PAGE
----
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Cardiologist?


ellepee
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Just wondering how many of you see cardiologists and wondering if you found it beneficial?

I've been noticing my pulse rate has been extremely low in the evening and I've started experiencing palpitations and often feel pressure breathing. I seem to just have such strong cardiac awareness lately and it's a very uncomfortable feeling. I've had contradicting advice from my doctors- one who thinks I should see a cardio while another says these symptoms are normal for people with diseases of the autonomic nervous system.

I have gone ahead and made an appointment with a cardiolosist but as I know most of my symptoms are neurological, I'm just kind of wondering if anybody has positive things to say about cardiologists in regards to POTS and am wondering what I should expect or if anyone has any advice of particular questions I should ask.

Thanks,

Elle

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This is a tough one in my opinion. I don't find that my cardiologist is real helpful as far as knowing enough about POTS, even though I go to a heart center. I just think it is a lot of trial and error for symptoms. The complicated part is having negative reaction to many meds.

On the other hand, I have had numerous tests and monitors to make sure that there wasn't something else going on. I do see him every 3-6 months depending on symptoms. I think it is important as part of the picture and he stays in touch with my primary care physician regarding suggestions. Just my thoughts, then again, I am still learning ---------

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Sorry- forgot to state that cardio center did do the TTT that diagnosed the NCS. They did have electrophysiologists, but they have since left. SO yes that was helpful for diagnosis, but it was neurologist that suggested POTS diagnosis as well.

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Hi,

I see both a cardio and neuro. The cardiologist has helped me out the most out of the two, so I would recommend seeing a cardio if you can find a good one.

As for the palpitations/tachy I still get all that whenever I go to stand up...I am on a BB and Midodrine, but since I can't take the Midodrine laying down that doesn't help me once I get up from naps, but it does help otherwise.

Goodluck with whichever doctor you decide to see! :rolleyes:

Jacquie

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My cardio is the doctor who has helped me the most He is not an expert in auto disorders but he knows what he does not know he ordered the TTT for me and referred me to Vanderbilt I do not have POTS but PAF so no heart problem I see him every 2-3 months At vanderbilt I was told that cardiologists are frequetly the doctor who treat auto patients because they understand blood pressure perhaps better than other doctors. He also is the one who manages my care with other doctors ike the hemologists, and the pcp. Hope you find a good one.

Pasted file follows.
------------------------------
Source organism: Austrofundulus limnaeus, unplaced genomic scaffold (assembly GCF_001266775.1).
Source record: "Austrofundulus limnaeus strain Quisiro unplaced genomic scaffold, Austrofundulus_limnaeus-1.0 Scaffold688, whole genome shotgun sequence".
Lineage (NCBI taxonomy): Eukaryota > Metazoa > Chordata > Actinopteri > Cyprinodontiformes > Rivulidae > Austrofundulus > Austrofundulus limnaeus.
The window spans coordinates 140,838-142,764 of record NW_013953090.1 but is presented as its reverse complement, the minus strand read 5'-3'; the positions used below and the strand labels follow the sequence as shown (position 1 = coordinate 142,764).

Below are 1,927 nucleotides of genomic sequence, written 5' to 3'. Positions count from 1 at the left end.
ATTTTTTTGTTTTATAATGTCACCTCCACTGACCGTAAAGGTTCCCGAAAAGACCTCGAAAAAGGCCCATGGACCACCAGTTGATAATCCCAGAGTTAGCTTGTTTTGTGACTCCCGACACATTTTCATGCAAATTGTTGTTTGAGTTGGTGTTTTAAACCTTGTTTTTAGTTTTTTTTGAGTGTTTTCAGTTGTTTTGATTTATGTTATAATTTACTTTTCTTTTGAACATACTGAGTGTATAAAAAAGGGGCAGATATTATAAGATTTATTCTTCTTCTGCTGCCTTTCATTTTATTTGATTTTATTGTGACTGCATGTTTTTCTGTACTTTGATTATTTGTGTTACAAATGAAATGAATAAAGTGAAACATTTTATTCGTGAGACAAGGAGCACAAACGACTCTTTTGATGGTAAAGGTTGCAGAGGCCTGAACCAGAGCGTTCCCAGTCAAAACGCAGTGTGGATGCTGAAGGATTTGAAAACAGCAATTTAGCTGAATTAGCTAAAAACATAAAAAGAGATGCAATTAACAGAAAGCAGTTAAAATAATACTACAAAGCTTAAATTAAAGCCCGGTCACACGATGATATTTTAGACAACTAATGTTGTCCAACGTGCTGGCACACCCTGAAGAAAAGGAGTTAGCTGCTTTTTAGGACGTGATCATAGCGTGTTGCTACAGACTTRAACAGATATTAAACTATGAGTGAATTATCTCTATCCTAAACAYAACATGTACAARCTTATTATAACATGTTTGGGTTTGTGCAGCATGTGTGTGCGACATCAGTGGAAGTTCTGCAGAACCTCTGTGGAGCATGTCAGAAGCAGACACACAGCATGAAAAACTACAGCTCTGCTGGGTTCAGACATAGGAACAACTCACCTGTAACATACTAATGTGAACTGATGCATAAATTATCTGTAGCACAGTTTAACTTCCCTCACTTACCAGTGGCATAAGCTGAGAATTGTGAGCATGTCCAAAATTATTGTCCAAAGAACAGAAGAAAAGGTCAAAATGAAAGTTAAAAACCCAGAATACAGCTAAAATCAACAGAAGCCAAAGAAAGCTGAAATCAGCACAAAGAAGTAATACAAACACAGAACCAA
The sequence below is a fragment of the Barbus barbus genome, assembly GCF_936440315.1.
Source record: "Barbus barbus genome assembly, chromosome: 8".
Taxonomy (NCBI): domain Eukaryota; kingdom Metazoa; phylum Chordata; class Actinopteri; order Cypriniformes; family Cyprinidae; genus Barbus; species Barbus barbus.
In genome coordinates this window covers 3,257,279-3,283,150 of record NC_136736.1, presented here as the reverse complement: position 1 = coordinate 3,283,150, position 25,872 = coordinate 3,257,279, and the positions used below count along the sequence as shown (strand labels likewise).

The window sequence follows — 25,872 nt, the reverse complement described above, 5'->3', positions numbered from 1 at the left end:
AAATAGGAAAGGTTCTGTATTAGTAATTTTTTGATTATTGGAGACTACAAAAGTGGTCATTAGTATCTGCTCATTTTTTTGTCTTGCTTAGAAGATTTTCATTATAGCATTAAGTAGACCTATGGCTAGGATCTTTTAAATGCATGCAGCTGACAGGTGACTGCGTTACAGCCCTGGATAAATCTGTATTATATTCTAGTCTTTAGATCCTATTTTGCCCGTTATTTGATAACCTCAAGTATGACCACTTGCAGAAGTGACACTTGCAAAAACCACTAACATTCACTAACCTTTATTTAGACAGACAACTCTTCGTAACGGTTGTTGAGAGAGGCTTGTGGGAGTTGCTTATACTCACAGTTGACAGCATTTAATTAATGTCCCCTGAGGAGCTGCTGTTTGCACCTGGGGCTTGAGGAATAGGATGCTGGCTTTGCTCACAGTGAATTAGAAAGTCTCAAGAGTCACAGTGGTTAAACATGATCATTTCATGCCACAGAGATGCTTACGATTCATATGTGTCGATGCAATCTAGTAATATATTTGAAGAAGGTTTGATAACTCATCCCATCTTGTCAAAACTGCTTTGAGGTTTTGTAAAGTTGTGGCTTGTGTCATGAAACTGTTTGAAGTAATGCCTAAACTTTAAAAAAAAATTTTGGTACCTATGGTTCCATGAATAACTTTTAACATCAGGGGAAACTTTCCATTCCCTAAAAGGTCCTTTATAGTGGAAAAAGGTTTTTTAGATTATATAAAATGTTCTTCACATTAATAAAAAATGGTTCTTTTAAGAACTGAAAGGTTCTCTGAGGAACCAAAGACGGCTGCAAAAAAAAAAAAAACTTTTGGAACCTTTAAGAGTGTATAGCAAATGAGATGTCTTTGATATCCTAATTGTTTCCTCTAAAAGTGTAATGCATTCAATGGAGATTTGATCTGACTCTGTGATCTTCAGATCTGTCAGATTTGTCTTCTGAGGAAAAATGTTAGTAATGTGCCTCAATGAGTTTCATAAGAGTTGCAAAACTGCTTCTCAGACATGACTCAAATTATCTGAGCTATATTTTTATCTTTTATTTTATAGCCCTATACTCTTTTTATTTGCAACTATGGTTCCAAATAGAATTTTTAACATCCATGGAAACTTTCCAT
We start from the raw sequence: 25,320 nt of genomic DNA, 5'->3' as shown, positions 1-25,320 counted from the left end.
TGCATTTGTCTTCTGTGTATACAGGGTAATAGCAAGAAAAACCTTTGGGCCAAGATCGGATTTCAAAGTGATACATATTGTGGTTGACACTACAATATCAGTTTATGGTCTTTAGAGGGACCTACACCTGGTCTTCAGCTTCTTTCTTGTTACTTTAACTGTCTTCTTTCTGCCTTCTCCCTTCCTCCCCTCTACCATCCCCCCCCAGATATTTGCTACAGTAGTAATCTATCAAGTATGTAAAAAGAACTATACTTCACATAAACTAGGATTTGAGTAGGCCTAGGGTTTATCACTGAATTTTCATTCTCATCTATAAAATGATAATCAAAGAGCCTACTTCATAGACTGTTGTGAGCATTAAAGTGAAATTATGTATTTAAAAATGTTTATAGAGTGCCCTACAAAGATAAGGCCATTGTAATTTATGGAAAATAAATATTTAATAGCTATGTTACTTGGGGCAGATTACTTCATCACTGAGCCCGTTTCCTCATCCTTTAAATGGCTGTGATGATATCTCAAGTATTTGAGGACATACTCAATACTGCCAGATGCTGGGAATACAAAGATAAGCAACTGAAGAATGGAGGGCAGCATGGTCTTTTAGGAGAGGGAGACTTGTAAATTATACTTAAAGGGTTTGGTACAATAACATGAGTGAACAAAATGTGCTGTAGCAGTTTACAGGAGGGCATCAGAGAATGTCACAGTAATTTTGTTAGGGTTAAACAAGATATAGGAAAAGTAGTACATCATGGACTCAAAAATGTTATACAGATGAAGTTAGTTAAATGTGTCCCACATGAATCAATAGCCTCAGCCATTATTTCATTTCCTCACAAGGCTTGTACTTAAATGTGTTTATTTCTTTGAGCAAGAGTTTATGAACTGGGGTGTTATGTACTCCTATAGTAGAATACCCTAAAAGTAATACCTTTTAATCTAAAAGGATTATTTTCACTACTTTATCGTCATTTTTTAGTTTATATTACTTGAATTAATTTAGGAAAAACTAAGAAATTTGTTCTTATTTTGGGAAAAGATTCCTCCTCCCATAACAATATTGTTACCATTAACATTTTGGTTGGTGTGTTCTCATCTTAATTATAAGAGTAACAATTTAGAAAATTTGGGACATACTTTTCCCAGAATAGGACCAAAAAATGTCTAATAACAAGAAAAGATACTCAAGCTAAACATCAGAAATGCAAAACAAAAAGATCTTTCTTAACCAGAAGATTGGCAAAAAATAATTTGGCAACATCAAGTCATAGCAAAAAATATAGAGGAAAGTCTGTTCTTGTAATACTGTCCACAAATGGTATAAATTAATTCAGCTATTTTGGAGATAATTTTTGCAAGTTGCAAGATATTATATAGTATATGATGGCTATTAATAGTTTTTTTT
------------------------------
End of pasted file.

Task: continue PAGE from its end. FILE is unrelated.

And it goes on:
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While it's not necessarily an issue of having problems with the heart itself, I would expect to be under a cardiologist's care for the remainder of my POTSy days. A cardiologist diagnosed me, and a cardiologist is treating me currently. I also feel that enough of the testing I've had done are in the cardio's office, it seems inevitable to end up there at some point. True that there are plenty of cardiologists out there who are clueless about POTS, there are just as many neurologists clueless about actually treating it, as well.

I get what you mean about the neurological symptoms, and those shouldn't be ignored by putting all your eggs in one basket at a cardio's office, but if you're having symptoms from tachycardia, I personally couldn't imagine NOT being able to rely on my cardio... of course, that's a specific POTS-approved cardiologist, not your run-of-the-mill doctor, too, so I'm sure that's a huge part of it!

It might also depend on what your POTS is caused by as to whom you ought to see for it...

Good luck!!

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I have almost always seen EP doctors as I have a pacer, But I was DX by a ep doctor, I think if you find the right one you can receive good treatment.

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POTS is a disorder of the nervous system, but the primary symptoms relate to cardiac functions (i.e. HR and BP) I have seen several different cardios and neuros during the time I've been sick, and I will say that as a rule, the cardios seemed to know more about the condition than the neuros. At least they were all familiar with POTS and the basic treatments, whereas the neuros didn't know much, other than Dr. Low and one other autonomic neurologist I saw (who were experts and knew more than the cardios).

But the best thing is to find someone who treats lots of POTS patients - someone reccomended by another POTS patient or listed on the DINET list - whether they are a neuro or a cardio. These are the people that would be the most helpful.

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